593. Memorandum from Rusk to President Kennedy, January 91
- V.V. Kuznetsov’s Call on You January 9
You have agreed to receive Soviet First Deputy Foreign Minister Kuznetsov at 5 p.m. January 9. He will be accompanied by Ambassador Dobrynin. Ambassador Thompson will also be present.
We regard this as primarily a courtesy call following the completion of Kuznetsov’s mission in New York. Nevertheless, there are certain matters which you may wish to raise or which Kuznetsov may raise.
With regard to the New York negotiations, you may wish to say that you appreciate the helpful and courteous attitude which Kuznetsov displayed throughout, which contributed importantly to the constructive atmosphere in which the negotiations were conducted.[Typeset Page 1555]
You may also wish to say that you have noted how the U.S. press and radio have been interpreting the joint letter submitted to the U.N. Secretary General as a withholding on our part of your pledge not to invade Cuba. You may wish to say that you are sorry these stories have appeared and to reiterate, as you did with Mikoyan, that the United States does not intend to invade Cuba, unless there is some aggressive act by Castro, and is not moving back from any position agreed to in your correspondence with Chairman Khrushchev. There has been no change on the part of the United States from the position you set forth in your press conference of November 20 (which Kuznetsov and others have said they understood).
Kuznetsov may seek to ascertain what United States policy will be toward Cuba now that the United Nations is no longer seized of the problem. You may wish to say that much will depend on the attitude of the Cuban Government which so far has not been constructive. If pressed, you may wish to state further that the United States is opposed to Communist control of Cuba and to the military association of the U.S.S.R. with Cuba. We are prepared to support any free choice the Cuban people may make following Castro and to hold out a hope to the Cuban people that the United States would be sympathetic to a change in Cuba. The United States does not, however, intend to invade Cuba in furtherance of this goal.[Facsimile Page 2]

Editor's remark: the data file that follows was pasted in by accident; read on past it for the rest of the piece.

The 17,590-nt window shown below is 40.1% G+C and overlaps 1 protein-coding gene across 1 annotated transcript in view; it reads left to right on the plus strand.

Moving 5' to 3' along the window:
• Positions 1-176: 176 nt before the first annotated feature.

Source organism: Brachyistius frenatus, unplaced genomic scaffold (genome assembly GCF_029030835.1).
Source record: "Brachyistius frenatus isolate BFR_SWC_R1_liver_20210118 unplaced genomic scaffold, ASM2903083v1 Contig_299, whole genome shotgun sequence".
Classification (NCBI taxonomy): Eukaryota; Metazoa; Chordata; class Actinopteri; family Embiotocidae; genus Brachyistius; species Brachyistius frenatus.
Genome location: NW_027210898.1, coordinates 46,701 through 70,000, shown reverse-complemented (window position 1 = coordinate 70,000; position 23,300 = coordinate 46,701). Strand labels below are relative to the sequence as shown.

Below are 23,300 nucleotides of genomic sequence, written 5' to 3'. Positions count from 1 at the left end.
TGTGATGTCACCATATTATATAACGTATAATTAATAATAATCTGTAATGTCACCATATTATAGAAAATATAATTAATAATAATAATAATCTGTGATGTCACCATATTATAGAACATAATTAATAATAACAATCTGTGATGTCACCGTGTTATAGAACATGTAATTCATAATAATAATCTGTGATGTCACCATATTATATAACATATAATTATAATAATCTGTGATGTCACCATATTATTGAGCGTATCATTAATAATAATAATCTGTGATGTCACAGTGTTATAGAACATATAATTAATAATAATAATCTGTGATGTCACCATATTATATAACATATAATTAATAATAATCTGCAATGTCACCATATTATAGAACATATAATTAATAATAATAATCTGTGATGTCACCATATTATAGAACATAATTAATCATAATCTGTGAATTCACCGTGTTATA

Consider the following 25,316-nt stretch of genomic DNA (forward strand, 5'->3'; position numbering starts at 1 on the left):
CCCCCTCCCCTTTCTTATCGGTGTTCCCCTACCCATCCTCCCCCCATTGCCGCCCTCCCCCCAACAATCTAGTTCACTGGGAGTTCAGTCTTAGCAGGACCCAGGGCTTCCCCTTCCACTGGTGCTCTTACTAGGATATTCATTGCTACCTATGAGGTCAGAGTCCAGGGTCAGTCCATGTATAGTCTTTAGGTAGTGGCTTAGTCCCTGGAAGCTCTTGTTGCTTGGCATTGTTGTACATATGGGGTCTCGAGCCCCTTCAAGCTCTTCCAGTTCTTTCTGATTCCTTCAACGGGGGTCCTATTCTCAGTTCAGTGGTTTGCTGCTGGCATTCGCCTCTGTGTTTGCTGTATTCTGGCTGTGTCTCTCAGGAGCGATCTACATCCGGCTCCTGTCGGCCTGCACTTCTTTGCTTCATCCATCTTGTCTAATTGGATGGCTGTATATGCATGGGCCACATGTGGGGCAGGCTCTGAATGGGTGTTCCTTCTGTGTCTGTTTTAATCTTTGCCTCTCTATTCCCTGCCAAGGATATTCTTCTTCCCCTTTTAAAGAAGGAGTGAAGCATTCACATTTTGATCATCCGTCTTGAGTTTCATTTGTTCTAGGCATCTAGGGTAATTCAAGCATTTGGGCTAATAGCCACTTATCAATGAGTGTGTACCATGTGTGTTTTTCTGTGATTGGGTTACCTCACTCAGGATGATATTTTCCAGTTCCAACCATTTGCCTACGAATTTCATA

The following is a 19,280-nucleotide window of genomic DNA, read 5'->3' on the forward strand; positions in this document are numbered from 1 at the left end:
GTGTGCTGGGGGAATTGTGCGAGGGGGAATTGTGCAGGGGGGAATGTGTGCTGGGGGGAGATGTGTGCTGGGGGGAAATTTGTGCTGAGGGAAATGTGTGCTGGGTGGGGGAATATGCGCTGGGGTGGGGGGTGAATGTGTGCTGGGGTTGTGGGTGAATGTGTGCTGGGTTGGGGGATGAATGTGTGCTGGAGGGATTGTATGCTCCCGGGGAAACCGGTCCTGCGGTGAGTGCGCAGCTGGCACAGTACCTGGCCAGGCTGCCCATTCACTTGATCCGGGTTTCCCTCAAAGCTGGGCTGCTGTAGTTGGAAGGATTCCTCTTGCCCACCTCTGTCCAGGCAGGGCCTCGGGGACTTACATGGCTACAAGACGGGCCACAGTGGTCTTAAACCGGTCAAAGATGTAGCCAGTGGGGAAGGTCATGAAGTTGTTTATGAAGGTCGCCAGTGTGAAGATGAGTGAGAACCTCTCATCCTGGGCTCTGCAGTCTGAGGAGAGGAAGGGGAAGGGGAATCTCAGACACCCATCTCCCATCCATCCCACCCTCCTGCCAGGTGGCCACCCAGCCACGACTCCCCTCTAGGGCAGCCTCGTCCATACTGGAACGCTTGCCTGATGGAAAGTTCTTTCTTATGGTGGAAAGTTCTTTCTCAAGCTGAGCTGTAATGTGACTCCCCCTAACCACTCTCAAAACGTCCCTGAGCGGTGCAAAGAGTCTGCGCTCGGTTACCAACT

Kuznetsov may also raise the subject of the Nassau Agreement. Should he do so, you may wish to say that this agreement exemplifies United States determination to perfect with its allies the defense of the West, which is dedicated to the proposition that the West should draw ever closer together for the protection of common values. The agreement marks a further step along the road toward the unity of the West. In common with other Western defensive steps, this agreement was made against a background of belief that there must be a peaceful solution to outstanding problems. It leaves open the opportunity and the possibility of examining relentlessly and continuously the possibility of disarmament, however discouraging the prospects may be at any given time. The agreement is also in keeping with our policy of preventing the development of independent national nuclear capabilities.